[URBANTH-L] CFP: Pursuing sustainability in central and eastern Europe and the former Soviet Union

Angela Jancius acjancius at ysu.edu
Wed Dec 14 17:32:47 EST 2005

Call for papers: Royal Geographical Society (with the Institute of
British Geographers) Annual Conference, London, 30 August-1 September

Sponsored by the Post-Socialist Geographies Research Group of the RGS-IBG

"Pursuing sustainability in central and eastern Europe and the former 
Soviet Union"

Convenors: Jonathan Oldfield (University of Birmingham), Denis Shaw 
(University of Birmingham)

This session engages with ongoing debates in the wider literature 
concerning the local expression of sustainable development and related 
policy initiatives (e.g. see Gibbs and Krueger, 2005). More specifically, 
it aims to explore the various ways in which sustainable development is 
being implemented throughout central and eastern Europe (CEE) and the 
former Soviet Union (FSU) in both rural and urban regions and at a range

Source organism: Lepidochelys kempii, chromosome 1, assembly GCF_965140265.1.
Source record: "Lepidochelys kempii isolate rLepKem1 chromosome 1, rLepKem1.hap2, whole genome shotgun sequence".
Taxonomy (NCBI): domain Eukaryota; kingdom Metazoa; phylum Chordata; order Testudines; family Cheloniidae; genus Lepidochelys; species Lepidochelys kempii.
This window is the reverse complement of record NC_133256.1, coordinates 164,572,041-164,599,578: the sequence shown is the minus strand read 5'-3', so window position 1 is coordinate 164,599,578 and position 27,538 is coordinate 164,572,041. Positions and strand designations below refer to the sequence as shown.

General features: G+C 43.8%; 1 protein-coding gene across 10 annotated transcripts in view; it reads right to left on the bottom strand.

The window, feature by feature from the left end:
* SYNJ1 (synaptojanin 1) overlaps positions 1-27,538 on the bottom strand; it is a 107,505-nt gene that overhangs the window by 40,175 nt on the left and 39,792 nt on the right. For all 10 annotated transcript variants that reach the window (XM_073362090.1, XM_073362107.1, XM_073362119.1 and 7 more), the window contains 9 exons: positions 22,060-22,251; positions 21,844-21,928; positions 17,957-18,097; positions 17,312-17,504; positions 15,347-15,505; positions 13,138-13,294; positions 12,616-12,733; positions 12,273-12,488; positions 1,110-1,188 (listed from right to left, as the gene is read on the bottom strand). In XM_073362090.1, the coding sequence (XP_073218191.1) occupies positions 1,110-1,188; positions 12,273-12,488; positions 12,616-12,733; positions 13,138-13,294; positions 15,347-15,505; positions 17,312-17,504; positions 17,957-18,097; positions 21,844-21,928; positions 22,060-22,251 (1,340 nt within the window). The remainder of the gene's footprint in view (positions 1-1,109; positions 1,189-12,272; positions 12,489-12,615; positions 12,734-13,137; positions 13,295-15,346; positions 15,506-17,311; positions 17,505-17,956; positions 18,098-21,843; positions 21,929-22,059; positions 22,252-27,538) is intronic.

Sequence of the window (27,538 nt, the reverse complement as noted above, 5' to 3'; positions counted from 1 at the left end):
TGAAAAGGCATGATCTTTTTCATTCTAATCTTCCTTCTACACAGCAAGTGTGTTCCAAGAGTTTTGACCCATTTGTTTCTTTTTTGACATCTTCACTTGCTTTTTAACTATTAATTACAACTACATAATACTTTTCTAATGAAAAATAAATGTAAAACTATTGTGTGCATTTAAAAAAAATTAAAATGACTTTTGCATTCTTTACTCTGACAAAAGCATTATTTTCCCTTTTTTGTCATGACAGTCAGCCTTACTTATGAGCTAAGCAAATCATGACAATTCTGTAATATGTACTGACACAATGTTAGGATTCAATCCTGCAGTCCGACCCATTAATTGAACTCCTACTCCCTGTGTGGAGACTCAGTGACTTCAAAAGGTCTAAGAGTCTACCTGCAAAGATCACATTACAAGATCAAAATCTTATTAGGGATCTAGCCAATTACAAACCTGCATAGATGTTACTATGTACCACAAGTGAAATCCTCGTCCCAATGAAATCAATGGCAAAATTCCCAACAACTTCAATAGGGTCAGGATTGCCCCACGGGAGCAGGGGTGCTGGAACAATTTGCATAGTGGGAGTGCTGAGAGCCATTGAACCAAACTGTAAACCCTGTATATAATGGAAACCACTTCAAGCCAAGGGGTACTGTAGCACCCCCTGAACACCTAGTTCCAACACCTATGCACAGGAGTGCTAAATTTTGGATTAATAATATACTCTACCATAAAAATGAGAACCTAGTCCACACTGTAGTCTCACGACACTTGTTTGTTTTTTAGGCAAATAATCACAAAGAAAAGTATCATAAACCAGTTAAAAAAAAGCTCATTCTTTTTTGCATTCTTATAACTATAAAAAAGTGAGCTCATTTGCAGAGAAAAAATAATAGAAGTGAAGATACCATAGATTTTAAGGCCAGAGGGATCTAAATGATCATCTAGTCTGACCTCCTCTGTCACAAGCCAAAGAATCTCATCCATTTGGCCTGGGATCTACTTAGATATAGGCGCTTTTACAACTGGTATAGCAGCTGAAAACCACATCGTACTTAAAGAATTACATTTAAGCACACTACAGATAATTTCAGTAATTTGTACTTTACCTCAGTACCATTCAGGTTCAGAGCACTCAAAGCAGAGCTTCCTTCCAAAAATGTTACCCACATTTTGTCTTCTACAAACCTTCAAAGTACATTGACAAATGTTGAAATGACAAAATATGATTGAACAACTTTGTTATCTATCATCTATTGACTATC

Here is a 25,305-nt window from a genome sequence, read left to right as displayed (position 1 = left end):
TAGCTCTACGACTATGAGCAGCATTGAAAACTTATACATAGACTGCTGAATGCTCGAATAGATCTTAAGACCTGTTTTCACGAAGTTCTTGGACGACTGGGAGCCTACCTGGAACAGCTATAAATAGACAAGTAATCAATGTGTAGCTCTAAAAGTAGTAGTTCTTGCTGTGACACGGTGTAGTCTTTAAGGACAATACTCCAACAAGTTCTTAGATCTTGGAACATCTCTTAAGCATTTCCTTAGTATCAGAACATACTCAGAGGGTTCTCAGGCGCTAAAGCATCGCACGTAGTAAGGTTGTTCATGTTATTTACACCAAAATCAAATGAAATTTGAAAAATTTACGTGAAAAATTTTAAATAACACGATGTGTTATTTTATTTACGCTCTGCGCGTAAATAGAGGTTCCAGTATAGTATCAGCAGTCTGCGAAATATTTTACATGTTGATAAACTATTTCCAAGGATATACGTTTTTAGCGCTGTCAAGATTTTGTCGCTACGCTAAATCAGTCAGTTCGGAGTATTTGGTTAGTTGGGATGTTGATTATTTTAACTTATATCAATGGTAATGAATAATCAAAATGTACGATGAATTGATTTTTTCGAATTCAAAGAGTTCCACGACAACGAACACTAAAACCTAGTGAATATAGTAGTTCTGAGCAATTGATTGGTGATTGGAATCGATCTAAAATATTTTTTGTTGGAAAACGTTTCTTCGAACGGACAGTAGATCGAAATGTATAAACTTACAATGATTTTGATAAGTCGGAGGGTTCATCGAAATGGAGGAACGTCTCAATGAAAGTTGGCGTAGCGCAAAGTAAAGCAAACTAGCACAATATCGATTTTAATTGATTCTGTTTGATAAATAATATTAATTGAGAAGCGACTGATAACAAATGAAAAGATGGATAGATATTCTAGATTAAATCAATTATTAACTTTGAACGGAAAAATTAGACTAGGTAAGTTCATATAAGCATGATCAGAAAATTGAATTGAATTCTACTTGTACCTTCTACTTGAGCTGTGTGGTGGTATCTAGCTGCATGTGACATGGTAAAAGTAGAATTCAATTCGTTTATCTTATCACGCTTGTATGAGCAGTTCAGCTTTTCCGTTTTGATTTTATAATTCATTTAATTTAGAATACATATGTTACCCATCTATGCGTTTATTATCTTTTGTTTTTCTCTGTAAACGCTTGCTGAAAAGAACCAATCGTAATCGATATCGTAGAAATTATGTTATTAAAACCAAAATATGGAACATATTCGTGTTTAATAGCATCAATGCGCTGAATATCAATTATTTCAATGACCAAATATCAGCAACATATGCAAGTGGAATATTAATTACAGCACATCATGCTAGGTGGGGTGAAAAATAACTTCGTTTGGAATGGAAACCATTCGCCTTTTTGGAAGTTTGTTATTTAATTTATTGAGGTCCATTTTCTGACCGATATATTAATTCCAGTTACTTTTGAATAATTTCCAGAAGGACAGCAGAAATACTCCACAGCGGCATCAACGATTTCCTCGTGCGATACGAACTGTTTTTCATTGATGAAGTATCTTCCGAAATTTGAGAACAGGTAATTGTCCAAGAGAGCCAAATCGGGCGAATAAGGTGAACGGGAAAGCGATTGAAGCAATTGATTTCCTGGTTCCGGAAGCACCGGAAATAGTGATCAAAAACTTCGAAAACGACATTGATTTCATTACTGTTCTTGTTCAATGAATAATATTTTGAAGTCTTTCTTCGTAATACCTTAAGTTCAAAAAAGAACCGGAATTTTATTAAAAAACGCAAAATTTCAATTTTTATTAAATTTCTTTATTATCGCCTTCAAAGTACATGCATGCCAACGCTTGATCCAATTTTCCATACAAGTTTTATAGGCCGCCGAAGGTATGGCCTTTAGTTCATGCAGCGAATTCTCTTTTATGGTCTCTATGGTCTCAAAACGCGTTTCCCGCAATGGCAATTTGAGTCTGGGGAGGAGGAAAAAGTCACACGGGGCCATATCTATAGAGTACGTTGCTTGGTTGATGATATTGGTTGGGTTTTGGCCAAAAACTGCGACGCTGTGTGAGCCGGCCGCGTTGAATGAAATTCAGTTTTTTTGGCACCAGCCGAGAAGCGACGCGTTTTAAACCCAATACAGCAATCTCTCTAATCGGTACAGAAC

of analytical scales. 

The regional focus on the countries of CEE/FSU provides a stimulating 
context within which to consider the interplay of different social, 
political and economic factors, ranging from the particularities of 
distinctive cultural milieus to the activities of supranational 
organisations such as the European Union, and their subsequent influence 
on understandings of sustainable development and the implementation and 
ultimate effectiveness of associated policies.  

Some of the possible themes for this session include:
. The influence of cultural, social and political processes on 
localised interpretations of sustainable development;
. Explorations of historical antecedents underpinning contemporary 
understandings of sustainable development;
. The interplay between (supra)national and local sustainability 
. The effectiveness of emerging sustainability policy frameworks in 
both rural and urban areas.

Gibbs, D., and Krueger, R. (2005) 'Editorial: Exploring local capacities 
for sustainable development', Geoforum, 36: 407-409

Please send abstracts of not more than 200 words to Jonathan Oldfield 
(J.D.Oldfield at bham.ac.uk) by 20 January 2006.

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